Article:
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In Lebanon, Israel sees itself as victim


I was sitting alone drinking coffee in one of the cafeterias at Tel-Aviv University, when former Prime Minister Shimon Peres followed by a few bodyguards suddenly walked up to my table. It was a few weeks before the 1992 national elections, and Peres was trying to muster votes for the Labor party.

“Will you be voting for us?” he inquired.

Shaking his hand, I asked him about Labor’s accomplishments during the period it was in government.

“In 1985, when I was prime minister, the military withdrew from Lebanon,” Peres casually exclaimed, and went on to list some of his other achievements. But I had stopped listening. His words were spinning in my head.

The military had indeed withdrawn several kilometers in 1985, but even after the redeployment, Israel continued to occupy about 10 percent of Lebanese soil. I knew because I had been serving in Lebanon in 1985; I was there in 1986 as well. It was a lethal period -- hospitals, friends returning home in coffins, parents’ lives ruined.

I looked up -- Peres was still talking. “You are lying,” I said. “You are lying.”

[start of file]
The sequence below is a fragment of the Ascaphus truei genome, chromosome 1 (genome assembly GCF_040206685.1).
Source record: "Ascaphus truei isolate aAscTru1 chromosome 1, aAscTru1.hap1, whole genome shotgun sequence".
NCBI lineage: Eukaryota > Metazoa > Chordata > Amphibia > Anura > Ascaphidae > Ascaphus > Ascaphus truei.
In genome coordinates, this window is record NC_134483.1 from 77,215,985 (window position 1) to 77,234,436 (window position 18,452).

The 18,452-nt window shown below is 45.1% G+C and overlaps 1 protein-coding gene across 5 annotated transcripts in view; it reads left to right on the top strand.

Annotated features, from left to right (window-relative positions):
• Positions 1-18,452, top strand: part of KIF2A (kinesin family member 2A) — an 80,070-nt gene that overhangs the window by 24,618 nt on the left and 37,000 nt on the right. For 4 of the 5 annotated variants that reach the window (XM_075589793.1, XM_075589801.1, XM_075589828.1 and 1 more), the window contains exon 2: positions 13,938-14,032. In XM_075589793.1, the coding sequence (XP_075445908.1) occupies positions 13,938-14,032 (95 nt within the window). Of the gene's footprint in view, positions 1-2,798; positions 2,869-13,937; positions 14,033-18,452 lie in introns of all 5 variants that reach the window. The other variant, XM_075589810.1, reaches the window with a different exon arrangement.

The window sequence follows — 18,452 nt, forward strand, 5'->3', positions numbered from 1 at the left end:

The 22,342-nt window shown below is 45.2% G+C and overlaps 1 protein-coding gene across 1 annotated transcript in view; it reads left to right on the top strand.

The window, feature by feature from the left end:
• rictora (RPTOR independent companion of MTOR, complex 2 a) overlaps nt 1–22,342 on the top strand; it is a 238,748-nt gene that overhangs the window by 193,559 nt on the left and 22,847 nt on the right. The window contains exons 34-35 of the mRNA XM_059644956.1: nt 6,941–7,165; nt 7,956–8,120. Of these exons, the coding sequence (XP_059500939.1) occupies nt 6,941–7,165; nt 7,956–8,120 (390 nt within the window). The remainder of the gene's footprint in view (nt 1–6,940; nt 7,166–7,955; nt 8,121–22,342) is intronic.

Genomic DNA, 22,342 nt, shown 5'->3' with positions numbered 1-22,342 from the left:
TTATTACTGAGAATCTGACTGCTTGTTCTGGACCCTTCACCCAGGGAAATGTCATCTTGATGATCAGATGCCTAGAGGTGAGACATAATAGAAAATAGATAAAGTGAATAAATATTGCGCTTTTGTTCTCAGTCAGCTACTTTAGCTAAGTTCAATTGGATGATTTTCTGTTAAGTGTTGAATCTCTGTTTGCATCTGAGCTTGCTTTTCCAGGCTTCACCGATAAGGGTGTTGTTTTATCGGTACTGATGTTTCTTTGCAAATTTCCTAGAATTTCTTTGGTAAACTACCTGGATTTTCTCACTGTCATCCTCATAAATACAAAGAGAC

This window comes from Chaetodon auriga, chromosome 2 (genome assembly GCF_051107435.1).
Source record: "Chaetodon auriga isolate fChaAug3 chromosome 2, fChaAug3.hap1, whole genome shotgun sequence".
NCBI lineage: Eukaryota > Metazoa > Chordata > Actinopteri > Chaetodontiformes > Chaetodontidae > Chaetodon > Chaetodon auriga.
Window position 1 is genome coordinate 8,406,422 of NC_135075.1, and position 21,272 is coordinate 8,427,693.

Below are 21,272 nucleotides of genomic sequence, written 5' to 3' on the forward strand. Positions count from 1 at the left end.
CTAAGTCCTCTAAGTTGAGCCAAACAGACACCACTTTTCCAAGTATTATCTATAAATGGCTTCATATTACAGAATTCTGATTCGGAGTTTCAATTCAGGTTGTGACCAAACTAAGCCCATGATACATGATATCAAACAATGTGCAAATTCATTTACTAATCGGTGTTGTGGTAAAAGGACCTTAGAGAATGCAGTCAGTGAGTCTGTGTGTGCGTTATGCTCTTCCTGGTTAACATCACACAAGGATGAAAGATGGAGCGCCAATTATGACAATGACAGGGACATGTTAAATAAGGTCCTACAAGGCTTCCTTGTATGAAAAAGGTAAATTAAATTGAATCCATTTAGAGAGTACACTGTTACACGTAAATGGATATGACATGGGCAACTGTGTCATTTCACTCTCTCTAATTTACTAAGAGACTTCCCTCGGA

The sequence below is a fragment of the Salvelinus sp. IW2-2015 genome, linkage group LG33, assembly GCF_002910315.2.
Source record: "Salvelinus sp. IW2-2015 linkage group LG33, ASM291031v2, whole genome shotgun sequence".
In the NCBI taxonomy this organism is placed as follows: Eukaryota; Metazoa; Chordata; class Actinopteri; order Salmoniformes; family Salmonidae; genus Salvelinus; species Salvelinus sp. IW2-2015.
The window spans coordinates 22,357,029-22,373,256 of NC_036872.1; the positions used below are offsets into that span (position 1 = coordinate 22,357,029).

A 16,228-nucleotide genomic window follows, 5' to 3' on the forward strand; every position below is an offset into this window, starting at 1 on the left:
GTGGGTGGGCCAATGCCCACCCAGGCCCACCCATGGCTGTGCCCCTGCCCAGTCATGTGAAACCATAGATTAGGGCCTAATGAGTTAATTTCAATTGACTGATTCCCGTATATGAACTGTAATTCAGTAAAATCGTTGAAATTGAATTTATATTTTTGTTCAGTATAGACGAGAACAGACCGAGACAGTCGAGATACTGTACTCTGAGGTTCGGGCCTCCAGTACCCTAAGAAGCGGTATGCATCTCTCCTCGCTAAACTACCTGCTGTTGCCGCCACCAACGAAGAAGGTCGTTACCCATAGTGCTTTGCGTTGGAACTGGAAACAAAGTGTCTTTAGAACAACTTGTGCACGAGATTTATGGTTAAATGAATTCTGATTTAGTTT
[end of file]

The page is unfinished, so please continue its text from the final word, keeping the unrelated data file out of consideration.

He seemed taken aback. After a minute, he turned and approached a new group of students.

Eighteen years have passed since Israel invaded Lebanon, and today it appears that the government is finally contemplating a military withdrawal. Most Israelis under the age of 30 have little or no recollection of the relationship between the two countries prior to the invasion, and countless others consider the occupation of Lebanon to be completely normal, a natural part of the landscape. During the late 1980s and early ’90s, the occupation rarely made it into the media, and it seemed that Peres’ tale had actually been internalized.

It didn’t take long, however, for the Hezbollah to expose the deception. With the support of Syria and Iran, the fundamentalist resistance group mounted a guerrilla war against Israel, making sure that every month Israeli soldiers were sent back from Lebanon in body bags. Since the early ’90s, about 25 soldiers have been killed in Lebanon each year, rendering it extremely difficult for the Israeli government to conceal the occupation.

Over the years, the government has used these deaths to convince the Israeli public that Israel, rather than Lebanon, is the victim in this relationship.

In order to understand the current developments, it is important to keep in mind that advocates of withdrawal have never challenged the “victim syndrome” propagated by the Israeli government. Therefore, it is hardly surprising that the current debate within Israel eschews the question concerning the legitimacy of occupying a foreign land or the destruction that Israel has wrought inside Lebanon.